However, with the ever-increasing costs of IP litigation over the last 20 years, policyholders (and their counsel) have mounted vigorous challenges to insurers’ narrow interpretation of policy terms in an effort to expand the scope of available coverage. Consequently, as discussed below, an extensive body of case law has developed that has somewhat clarified the applicability of CGL policies to certain IP claims.
“ADVERTISING INJURY” UNDER CGL POLICIES
Policyholders seeking coverage for IP claims principally look to what is known as the “advertising injury” section of the CGL policy. Most insurers utilize standard “advertising injury” forms compiled and published by an independent entity called the Insurance Services Office, Inc. (“ISO”).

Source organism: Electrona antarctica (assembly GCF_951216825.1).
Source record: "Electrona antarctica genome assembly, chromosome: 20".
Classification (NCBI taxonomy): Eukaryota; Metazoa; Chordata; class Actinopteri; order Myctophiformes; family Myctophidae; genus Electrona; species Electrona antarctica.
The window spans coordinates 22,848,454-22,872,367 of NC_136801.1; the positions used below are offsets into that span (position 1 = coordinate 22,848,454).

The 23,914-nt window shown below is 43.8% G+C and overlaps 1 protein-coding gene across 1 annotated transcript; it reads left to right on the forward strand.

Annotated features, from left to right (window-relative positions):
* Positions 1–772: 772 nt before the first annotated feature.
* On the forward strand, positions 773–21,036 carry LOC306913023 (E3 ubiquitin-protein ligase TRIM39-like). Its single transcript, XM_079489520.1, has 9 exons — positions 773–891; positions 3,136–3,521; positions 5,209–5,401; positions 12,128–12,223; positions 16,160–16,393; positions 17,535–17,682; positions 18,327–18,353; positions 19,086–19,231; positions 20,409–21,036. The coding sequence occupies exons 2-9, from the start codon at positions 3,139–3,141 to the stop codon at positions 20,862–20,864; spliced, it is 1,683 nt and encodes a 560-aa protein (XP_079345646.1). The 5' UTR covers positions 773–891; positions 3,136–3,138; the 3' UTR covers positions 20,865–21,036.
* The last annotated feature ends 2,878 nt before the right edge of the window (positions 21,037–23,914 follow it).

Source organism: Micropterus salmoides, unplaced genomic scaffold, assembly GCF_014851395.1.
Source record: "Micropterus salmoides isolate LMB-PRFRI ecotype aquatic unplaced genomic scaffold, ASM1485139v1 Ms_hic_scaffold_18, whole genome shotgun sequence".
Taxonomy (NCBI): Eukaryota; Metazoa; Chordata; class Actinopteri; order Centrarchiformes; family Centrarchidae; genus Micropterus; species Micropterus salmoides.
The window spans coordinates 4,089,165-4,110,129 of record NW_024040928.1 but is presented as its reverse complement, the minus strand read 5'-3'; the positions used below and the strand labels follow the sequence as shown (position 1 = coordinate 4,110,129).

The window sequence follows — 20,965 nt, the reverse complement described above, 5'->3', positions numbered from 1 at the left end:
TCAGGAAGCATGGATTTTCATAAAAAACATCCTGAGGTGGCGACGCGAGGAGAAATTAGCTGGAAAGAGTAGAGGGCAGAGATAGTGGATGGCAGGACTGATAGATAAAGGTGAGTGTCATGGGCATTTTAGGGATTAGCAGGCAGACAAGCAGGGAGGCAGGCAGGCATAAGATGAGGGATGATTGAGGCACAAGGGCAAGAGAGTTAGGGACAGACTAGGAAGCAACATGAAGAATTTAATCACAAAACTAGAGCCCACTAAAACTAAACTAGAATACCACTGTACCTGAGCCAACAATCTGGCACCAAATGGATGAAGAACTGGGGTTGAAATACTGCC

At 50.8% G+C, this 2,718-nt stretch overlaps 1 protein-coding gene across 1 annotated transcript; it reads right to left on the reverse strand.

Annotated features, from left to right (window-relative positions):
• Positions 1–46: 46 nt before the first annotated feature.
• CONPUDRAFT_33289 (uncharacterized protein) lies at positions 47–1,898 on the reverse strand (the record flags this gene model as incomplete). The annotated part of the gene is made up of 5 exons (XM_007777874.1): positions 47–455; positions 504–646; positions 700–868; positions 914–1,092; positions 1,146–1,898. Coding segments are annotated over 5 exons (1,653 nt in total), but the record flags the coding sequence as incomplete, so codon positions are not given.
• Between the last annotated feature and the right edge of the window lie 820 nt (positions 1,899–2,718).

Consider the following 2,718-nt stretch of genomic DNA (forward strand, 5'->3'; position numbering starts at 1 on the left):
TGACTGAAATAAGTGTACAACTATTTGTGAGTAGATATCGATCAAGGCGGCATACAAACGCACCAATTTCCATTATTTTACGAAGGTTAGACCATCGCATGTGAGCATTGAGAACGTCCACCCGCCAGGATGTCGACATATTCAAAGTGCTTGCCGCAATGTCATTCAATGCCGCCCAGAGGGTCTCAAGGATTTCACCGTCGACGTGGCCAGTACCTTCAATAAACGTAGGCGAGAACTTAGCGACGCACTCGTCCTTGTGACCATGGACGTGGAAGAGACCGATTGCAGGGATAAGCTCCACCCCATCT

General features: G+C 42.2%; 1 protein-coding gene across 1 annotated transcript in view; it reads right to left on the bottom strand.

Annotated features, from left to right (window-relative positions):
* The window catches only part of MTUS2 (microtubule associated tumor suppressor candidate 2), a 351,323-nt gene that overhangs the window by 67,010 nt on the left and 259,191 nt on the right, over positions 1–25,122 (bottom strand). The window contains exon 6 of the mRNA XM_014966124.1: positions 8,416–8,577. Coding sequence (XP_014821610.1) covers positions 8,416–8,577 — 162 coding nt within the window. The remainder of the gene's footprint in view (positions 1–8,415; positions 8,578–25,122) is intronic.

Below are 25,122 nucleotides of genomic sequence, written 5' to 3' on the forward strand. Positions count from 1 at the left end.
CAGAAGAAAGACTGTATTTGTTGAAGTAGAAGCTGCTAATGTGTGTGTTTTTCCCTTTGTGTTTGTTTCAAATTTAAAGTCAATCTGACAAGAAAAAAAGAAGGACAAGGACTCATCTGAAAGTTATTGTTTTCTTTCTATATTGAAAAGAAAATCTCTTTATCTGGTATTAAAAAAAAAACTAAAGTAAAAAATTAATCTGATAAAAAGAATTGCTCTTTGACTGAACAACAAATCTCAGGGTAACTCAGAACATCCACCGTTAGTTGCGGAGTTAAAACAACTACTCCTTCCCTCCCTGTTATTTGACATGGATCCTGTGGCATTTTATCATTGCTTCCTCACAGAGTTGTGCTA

Generally speaking, the 1986 ISO form provides coverage for specific “advertising injury” offenses, including: “misappropriation of advertising ideas or style of doing business” and “infringement of copyright, title or slogan.”
In 1998, ISO amended its CGL form so that “advertising injury” was limited to injuries arising out of “infringement upon another’s copyright, trade dress or slogan in your ‘advertisement'” and “use of another’s advertising idea in your ‘advertisement.'” Further, ISO for the first time expressly defined “advertisement” as “a notice that is broadcast or published to the general public or specific market segments about your goods, products or services for the purpose of attracting customers or supporters.”